Real, Nominal ADR Affect the US Hotel Sector’s Operating Income


Jan. 22 2016, Updated 8:07 a.m. ET

ADR growth declines

ADR, or average daily rate, measures the average room price paid in the market. Hotels saw unprecedented occupancy levels in 2015 driven by strong demand. The hotel industry was successful in converting the growing demand to higher rates. It saw an average 5% monthly year-over-year (or YoY) growth rate for the first six months of 2015.

However, the monthly YoY growth rates are declining. In November 2015, the US hotel industry recorded 2.3% YoY growth.

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Real ADR

Inflation rate affects both ADRs, which in turn affect the hotel sector’s operating income. Moody’s Analytics estimates that the inflation rate in 2016 could increase to 2.6%, driven by the recovery in oil and commodity prices. Hotels can easily adjust their room rates depending on the rate of inflation. So, the nominal growth in the ADRs would also grow with the inflation rates when in fact, the real growth in ADRs would be lower.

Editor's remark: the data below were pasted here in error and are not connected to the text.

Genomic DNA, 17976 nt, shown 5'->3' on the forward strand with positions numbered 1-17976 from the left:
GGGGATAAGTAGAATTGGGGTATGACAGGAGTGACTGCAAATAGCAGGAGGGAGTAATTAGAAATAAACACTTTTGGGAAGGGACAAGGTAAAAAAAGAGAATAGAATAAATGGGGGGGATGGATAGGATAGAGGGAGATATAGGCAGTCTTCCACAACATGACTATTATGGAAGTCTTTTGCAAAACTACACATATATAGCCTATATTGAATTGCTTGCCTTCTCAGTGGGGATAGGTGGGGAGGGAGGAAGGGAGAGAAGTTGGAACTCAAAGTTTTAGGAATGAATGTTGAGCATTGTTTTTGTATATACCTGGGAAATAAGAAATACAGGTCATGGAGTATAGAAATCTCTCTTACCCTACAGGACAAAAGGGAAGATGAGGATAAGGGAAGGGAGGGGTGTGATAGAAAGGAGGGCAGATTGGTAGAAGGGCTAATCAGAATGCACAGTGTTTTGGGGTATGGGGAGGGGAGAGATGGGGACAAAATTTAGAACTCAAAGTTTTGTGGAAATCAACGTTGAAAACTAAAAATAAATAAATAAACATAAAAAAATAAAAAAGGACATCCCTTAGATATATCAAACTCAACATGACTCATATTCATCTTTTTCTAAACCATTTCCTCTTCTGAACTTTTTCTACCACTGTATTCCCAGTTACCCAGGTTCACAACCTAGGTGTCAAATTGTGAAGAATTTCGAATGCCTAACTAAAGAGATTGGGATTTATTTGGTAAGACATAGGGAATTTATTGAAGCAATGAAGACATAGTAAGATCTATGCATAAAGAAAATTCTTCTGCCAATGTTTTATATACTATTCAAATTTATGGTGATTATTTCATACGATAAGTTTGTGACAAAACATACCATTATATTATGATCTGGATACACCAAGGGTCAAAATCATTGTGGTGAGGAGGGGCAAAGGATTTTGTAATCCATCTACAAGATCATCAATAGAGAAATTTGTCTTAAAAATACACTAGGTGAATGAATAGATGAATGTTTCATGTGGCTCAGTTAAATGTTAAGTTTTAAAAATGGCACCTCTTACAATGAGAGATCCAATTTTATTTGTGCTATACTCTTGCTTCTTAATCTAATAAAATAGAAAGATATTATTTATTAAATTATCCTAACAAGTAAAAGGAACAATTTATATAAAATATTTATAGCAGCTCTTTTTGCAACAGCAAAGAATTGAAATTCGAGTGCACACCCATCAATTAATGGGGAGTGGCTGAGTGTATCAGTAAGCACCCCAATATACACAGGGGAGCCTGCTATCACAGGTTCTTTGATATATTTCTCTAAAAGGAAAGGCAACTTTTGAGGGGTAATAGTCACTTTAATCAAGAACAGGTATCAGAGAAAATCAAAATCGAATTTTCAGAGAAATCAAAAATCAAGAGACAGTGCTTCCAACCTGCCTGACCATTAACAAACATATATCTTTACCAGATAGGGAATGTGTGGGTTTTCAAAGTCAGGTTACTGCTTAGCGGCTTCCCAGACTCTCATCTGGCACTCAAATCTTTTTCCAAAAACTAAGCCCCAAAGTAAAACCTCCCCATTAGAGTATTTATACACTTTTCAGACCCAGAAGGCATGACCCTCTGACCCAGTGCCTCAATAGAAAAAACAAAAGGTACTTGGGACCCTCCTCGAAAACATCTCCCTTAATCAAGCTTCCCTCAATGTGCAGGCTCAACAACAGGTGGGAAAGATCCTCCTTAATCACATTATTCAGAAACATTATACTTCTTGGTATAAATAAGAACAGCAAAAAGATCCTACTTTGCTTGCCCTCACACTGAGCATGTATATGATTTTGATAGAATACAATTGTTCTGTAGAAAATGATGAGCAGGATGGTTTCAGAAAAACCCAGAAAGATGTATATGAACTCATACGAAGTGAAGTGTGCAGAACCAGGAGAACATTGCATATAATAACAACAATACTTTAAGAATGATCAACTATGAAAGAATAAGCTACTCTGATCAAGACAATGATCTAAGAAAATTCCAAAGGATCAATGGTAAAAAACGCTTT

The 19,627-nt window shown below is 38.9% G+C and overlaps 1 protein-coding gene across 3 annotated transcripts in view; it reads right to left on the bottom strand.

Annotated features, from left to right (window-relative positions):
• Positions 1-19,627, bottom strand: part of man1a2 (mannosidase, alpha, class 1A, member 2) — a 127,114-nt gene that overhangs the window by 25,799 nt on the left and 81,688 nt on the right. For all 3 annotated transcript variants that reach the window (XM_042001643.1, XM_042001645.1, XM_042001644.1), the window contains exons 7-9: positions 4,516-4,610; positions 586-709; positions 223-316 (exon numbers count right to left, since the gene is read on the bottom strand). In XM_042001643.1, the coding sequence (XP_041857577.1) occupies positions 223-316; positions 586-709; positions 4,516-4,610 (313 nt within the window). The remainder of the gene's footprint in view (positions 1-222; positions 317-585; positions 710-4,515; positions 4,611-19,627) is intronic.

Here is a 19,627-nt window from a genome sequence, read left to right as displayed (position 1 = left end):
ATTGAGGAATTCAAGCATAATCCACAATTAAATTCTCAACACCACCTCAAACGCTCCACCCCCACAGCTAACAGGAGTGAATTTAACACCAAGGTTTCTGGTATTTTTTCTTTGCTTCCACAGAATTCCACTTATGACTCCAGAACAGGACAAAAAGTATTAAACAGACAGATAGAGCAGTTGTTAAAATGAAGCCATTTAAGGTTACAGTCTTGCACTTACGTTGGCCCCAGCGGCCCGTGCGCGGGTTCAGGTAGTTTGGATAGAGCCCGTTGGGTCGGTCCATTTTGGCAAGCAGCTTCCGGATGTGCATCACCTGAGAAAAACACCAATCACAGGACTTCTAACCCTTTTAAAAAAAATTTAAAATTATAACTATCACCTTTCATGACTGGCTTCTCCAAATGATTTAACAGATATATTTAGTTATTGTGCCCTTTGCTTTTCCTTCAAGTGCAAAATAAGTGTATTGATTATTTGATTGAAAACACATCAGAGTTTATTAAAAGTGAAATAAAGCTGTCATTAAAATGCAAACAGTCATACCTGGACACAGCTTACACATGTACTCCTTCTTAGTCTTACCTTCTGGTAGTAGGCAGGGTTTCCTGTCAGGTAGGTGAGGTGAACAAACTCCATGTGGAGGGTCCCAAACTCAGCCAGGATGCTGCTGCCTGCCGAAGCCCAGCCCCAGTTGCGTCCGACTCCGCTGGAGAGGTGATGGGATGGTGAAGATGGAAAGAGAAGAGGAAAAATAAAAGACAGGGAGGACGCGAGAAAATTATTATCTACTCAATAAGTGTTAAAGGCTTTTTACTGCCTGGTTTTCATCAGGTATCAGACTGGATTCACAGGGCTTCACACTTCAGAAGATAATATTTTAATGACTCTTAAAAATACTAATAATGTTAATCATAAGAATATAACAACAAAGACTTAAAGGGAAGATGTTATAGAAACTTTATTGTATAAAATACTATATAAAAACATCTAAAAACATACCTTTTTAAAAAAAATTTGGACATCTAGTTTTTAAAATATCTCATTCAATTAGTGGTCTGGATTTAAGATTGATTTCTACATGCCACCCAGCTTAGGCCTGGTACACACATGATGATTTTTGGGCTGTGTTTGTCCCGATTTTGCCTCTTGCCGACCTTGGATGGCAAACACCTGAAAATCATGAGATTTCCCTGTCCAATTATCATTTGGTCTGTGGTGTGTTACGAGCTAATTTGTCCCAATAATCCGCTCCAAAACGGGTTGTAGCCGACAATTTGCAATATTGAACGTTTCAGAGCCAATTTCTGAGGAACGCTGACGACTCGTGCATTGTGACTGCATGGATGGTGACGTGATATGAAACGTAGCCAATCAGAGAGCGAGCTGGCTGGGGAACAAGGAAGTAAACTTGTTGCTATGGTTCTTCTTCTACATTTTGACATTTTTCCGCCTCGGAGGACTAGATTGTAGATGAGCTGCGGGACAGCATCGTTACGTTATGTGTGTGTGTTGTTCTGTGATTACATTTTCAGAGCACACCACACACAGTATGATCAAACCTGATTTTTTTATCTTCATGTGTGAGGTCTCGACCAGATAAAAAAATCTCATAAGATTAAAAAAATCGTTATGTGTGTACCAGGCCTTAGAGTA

Similarly, STR Global estimates that the nominal ADR could grow by 5.2% in 2016, which is still impressive. A high ADR growth rate would drive revenue growth in the hotel sector. The low occupancy growth rate expected for 2016 as discussed in the previous article could result in a lower increase in variable costs. The combination of revenue growth driven by ADR and low variable cost growth in the industry is expected to increase net operating income in 2016.

Investors can gain exposure to hotel stocks by investing in the Consumer Discretionary SPDR ETF (XLY), which holds 0.63% in Marriott International (MAR), 0.52% in Starwood Hotels (HOT), and 0.38% in Wyndham Worldwide (WYN). Other major hotel stocks include Hilton Worldwide (HLT) and Hyatt Hotels (H).


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